L. O yes, I believe she is ; if she don't, I don't know who will. M. Then, ought you not to be thinking how you must get to Heaven yourself? There is but one way; your wife has found it it is a life of prayer, of faith in Christ, of loving God, and serving him sincerely, and from the heart. Now Christ says, "One thing is needful;" that is, true religion. And he also says to us, "Labour not for the meat which perisheth, but for that meat which endureth unto everlasting life." Yet he does not mean that we should cease to labour for our daily bread, but that we should labour chiefly for the blessing of his grace, which ends in everlasting life. This is the course your wife is pursuing; and when she comes to die, everlasting life will be her portion. But will it not be a dreadful thing if your wife and you should be separated at death for ever?

L Aye, if that does take place, it will be dreadful indeed! M. Well, I firmly believe your wife is going to Heaven; but where are you going? She chuses to go there; but you seein not to wish to go with her. If the grace of God does not prevent, and you should die in your present state, you will certainly go to Hell at last. O consider how awful it will be, if, after having lived so many happy years with your wife, you must be parted for ever! Think seriously of this, my friend; and I sincerely wish that you, your wife and children, may all meet in Heaven together.

Here the minister and his companion parted; the latter apparently struck with what he had heard; and the former lifting up his soul for a divine blessing to attend the interview. R.



To the Editor.

If the inclosed translation of Dubosc, merits a place in your Evangelical Magazine, you will, by an insertion, oblige

Yours, &c. &c.


TAE bunch of hyssop, used under the Jewish œconomy, was composed in a remarkable manner; the directions given by God, were, that it should be hyssop, tied with wool and died in purple, and fastened at the end with a twig of cedar; from which we perceive three things expressly marked and prescribed; namely, the Bunch of Hyssop, the Scarlet Wool, and the Twig of Cedar, typical and emblematical of the way in which the blood of Jesus is sprinkled upon the conscience of a sinner: for God produces in us repentance, faith, and incorruption, which correspond with the hyssop, scarlet wool, and cedar; repentance represented by the hyssop, faith by the scarlet wool, and incorruption by the cedar. And repentance is certanly an effectual hyssop; it humbles the sinner before God, it shows him his misery, his nothingness, and his vileness; obliges him to cast himself in the dust, where, covered with confusion, he confesses his guilt and pollution, and implores the divine mercy. It is a hyssop whose sap is sharp and poign ant, exciting piercing sensations in the conscience, deeply wounded with remorse for his sins; it is a hyssop of a bitter taste, producing anguish and conviction in penitent souls; it is a byssop of a sweet taste, for it imparts the agreeable flavour of conversion and reformation in sinners: it is a purifying hys sop, cleansing the soul from the phlegm of sin, and administering comfort to the disordered conscience. Faith is the purple wool, because faith embraces and applies the righteousness of the Son of God, which is the red wool of that divine Lamb who bore the sins of the world; wool dyed in the purple stream of his blood, to serve as a covert for our sins, and conceal them from the view of eternal justice. Lastly, the incorruption of the soul was most admirably prefigured by the cedar, which is not subject to decay or rot. Thus God applies the blood of Christ, and efficaciously sprinkles us when he produces in us the hyssop of repentance, the scarlet wool of faith, and the cedar of incorruption, to render us partakers of the merits of the Redeemer. By repentance we must seek this divine Saviour; by faith we must embrace him; by incorruption we must follow and boldly tread the steps he trod. Repentance draws us near him, faith unites us to him, and incorruption establishes and builds us upon him, and by it we become partakers of all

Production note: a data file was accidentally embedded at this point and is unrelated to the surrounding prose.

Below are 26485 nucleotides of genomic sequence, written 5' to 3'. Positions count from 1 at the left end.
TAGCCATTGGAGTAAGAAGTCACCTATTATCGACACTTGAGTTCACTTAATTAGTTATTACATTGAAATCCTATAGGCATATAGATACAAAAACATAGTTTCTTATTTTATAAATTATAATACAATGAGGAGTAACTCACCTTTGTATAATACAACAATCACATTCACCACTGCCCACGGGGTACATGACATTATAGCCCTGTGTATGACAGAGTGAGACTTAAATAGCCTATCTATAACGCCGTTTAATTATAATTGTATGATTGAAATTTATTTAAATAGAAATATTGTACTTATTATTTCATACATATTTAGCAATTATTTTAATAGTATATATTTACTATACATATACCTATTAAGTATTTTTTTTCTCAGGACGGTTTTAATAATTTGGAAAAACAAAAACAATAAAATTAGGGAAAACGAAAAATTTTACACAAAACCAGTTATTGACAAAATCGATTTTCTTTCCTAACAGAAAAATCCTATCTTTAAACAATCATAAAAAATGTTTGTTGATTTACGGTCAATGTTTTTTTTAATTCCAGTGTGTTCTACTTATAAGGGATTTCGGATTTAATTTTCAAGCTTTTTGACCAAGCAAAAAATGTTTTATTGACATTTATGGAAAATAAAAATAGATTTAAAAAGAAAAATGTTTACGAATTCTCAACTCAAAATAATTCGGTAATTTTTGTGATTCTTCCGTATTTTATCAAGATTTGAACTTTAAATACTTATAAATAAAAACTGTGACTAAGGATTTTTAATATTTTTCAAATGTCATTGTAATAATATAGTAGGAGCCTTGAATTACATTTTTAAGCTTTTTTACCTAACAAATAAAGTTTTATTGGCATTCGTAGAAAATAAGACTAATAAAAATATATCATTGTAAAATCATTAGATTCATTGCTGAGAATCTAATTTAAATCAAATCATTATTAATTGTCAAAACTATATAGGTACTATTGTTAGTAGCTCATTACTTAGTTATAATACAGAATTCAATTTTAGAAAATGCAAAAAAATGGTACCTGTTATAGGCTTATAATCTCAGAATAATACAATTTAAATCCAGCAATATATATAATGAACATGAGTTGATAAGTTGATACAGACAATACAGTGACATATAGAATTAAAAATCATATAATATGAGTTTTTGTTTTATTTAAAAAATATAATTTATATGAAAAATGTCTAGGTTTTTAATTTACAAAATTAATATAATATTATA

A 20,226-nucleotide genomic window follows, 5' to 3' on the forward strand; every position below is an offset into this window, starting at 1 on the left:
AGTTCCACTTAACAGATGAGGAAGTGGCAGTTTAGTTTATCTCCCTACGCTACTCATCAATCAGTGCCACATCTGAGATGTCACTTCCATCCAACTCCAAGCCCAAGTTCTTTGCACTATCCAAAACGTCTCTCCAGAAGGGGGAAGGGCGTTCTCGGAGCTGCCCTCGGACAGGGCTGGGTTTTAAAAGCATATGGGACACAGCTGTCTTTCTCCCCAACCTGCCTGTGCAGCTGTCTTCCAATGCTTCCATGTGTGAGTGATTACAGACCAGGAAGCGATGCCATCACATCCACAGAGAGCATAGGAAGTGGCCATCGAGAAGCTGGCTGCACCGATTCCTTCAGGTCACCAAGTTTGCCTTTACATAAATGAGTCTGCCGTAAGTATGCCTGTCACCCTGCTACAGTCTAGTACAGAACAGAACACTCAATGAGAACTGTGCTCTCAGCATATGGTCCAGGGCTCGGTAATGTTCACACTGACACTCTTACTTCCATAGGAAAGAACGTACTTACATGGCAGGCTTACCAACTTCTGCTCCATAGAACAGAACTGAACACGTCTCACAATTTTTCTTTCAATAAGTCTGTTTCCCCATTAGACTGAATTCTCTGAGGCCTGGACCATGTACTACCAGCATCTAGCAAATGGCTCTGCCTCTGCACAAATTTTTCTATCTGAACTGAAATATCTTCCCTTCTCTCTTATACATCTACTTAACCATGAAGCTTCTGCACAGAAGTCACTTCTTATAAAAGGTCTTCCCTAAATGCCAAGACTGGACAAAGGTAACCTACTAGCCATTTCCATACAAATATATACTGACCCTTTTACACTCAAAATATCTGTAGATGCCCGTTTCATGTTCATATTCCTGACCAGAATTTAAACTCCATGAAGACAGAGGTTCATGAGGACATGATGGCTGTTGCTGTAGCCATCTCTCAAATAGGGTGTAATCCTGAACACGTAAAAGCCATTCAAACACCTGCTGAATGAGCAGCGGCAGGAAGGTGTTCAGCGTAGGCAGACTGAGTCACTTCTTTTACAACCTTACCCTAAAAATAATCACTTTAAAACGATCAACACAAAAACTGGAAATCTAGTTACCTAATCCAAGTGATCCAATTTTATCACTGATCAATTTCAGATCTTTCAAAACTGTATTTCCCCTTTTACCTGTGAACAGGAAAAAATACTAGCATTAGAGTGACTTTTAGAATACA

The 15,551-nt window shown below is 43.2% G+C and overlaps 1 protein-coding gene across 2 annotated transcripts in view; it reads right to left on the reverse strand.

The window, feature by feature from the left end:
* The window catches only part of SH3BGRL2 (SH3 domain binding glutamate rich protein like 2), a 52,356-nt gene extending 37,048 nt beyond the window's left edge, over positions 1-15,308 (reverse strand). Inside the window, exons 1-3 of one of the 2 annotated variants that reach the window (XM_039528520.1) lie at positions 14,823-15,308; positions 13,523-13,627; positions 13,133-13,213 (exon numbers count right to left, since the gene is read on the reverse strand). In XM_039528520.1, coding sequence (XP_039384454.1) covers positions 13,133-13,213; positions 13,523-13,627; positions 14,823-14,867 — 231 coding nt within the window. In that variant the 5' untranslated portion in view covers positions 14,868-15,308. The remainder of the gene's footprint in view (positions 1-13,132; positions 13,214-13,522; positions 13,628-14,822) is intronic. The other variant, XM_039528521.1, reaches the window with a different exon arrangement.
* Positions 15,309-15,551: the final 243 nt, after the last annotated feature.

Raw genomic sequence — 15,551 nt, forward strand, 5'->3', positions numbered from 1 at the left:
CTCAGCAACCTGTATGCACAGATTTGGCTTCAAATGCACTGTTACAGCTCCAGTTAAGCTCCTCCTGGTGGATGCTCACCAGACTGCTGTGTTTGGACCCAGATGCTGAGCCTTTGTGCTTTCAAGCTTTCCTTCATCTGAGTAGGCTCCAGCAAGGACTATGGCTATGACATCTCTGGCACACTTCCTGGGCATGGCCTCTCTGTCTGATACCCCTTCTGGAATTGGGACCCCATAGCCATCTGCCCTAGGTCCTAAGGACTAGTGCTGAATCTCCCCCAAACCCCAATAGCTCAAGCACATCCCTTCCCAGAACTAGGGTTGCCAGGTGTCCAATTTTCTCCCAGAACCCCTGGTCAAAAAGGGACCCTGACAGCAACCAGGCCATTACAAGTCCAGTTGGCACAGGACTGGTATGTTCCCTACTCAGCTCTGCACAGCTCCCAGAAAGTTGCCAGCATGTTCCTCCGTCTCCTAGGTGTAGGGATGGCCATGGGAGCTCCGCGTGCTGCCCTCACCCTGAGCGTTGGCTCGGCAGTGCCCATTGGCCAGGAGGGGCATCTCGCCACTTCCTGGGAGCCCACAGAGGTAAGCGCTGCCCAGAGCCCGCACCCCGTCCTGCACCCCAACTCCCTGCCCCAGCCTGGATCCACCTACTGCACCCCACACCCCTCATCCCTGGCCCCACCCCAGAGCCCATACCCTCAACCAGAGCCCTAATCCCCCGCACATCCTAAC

Rev. Sir,

To the Editor.

In a day like the present, when all the artillery of infidelity is levelled against Revelation, as to its authenticity, its necessity, and its tendency, --any remarks which appear calculated to confirm or explain "the good word of God," will be, doubtless, acceptable to those who wish to know the "certainty of the words of truth :" and as infidels are how tauntingly saying, "Where is the promise of his coming?" &c. if you conceive the following passage likely to shew the possibility, yea certainty of that declaration, "That the heavens and earth which are, now, are reserved unto fire," and "that the earth and all the works that are therein fhall be burned up," your inserting it will ⚫blige


Your sincere friend,


"WE come next to speak of that provision which is made in nature for that universal conflagration which shall one day consume the earth, and cause the "elements to melt with fervent heat."*

"God has, ever since the creation of the world, made use of natural causes and means to execute his designs; he has already employed the agency of the winds and waters to destroy the earth, for the punishment of that wicked race of men who were its first inhabitants; and will, in like manner, depute the fire to be the minister of his vengeance on the second earth, and to consume those wicked persons who shall disgrace it by their ungodly lives. It is, therefore, very probable to suppose, that, instead of creating new fire for this purpose, he will employ that which is already laid up in nature's store-house; the fire is in readiness under our feet and over our heads, and only waits the word of command, to obey the orders of the Almighty! But, as in the antediluvian world, men did not consider what vast reservoirs of water were kept in store above in the heavens, and also in the great deep, underneath in the earth; and therefore looked upon those warnings and premonitions that were given them of the approaching deluge, as fables and idle dreams; so the men of this generation, not seeing the fire that does actually surround them on every side, give no credit to what is told them of the universal conflagration of the last day.

"All nature is replete with that active principle or element which we call Fire, and which nothing but the hand of God re